!DOCTYPE html PUBLIC "-//W3C//DTD XHTML 1.0 Strict//EN" "http://www.w3.org/TR/xhtml1/DTD/xhtml1-strict.dtd"> Streamline Training & Documentation: Industry Analysis as a Basis for Strategic Planning

Saturday, January 12, 2008

Industry Analysis as a Basis for Strategic Planning

As an update to work on strategy first presented in 1979, Michael Porter has published "The Five Competitive Forces that Shape Strategy" in the January 2008 issue of the Harvard Business Review.

The five forces determine the profit structure of an industry because they determine how the economic value the industry creates is apportioned among the groups with a stake in the industry, namely, existing and potential competitors, producers of substitute products and services, customers, and suppliers. The forces in question are:
  • Rivalry among existing competitors

  • Threat of new entrants

  • Threat of substitute products or services

  • Bargaining power of customers

  • Bargaining power of suppliers
In order to understand how these five forces are currently and prospectively affecting your industry, you need to undertake an industry analysis, for which Porter lays out these six typical steps:
  1. Define the relevant industry.

  2. Identify the participants and, if appropriate, segment them into groups.

  3. Assess the underlying drivers of each competitive force to determine which forces are strong and which are weak, and why.

  4. Determine overall industry structure, and test the analysis for consistency.

  5. Analyze recent and likely future changes in each force, both positive and negative.

  6. Identify aspects of industry structure that might be influenced by competitors, by new entrants, or by your company.
All of the Porter article is well worth reading. I'd call particular attention to his warning of common mistakes people make in carrying out an industry analysis:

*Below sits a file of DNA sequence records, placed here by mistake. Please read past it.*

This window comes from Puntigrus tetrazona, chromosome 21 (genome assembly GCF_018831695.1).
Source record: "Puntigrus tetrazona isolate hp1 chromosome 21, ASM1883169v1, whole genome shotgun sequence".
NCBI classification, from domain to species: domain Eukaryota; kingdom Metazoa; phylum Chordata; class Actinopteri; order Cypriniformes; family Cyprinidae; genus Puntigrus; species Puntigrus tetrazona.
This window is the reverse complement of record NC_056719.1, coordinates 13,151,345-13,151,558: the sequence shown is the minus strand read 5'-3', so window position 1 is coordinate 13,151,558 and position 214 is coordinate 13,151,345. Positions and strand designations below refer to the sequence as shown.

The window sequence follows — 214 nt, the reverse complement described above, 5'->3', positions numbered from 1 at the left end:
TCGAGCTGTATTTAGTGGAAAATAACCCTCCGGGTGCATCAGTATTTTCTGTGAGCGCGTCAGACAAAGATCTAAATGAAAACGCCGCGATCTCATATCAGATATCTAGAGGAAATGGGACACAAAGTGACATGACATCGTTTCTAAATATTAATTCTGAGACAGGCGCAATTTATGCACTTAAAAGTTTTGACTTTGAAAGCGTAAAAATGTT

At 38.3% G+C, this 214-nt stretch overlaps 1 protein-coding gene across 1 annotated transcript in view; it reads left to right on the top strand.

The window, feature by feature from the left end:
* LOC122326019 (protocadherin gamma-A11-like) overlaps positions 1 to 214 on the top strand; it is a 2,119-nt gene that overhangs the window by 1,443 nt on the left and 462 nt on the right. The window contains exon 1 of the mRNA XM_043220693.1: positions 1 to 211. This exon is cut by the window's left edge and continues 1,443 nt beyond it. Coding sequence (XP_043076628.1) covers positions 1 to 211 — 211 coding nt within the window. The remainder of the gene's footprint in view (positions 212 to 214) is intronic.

• Defining the industry too broadly or too narrowly.

  • Making lists instead of doing real analysis.

  • Paying equal attention to all five of the forces, rather than looking in particular depth at the most important ones.

  • Confusing effect (price sensitivity) with cause (buyer economics).

  • Using static analysis rather than taking industry trends explicitly into account.

  • Confusing cyclical or transient changes with true structural changes.

  • Using the industry analysis framework to declare an industry attractive or unattractive rather than using it to understand the underpinnings of competition and the root causes of profitability. The latter two items are what you need to guide your strategic choices.
Ideally, the outcome of a well-crafted industry analysis is a decision on how to defend against competitive forces, or to find a position in the industry where the competitive forces are relatively weak. There is also generally scope for influencing the key forces in your industry in order to create a more favorable structure for your company, or to increase the overall level of value created in the industry.

When the strengths of the five forces change significantly, you must do a fresh analysis and adjust your strategy in light of what you learn from the analysis.


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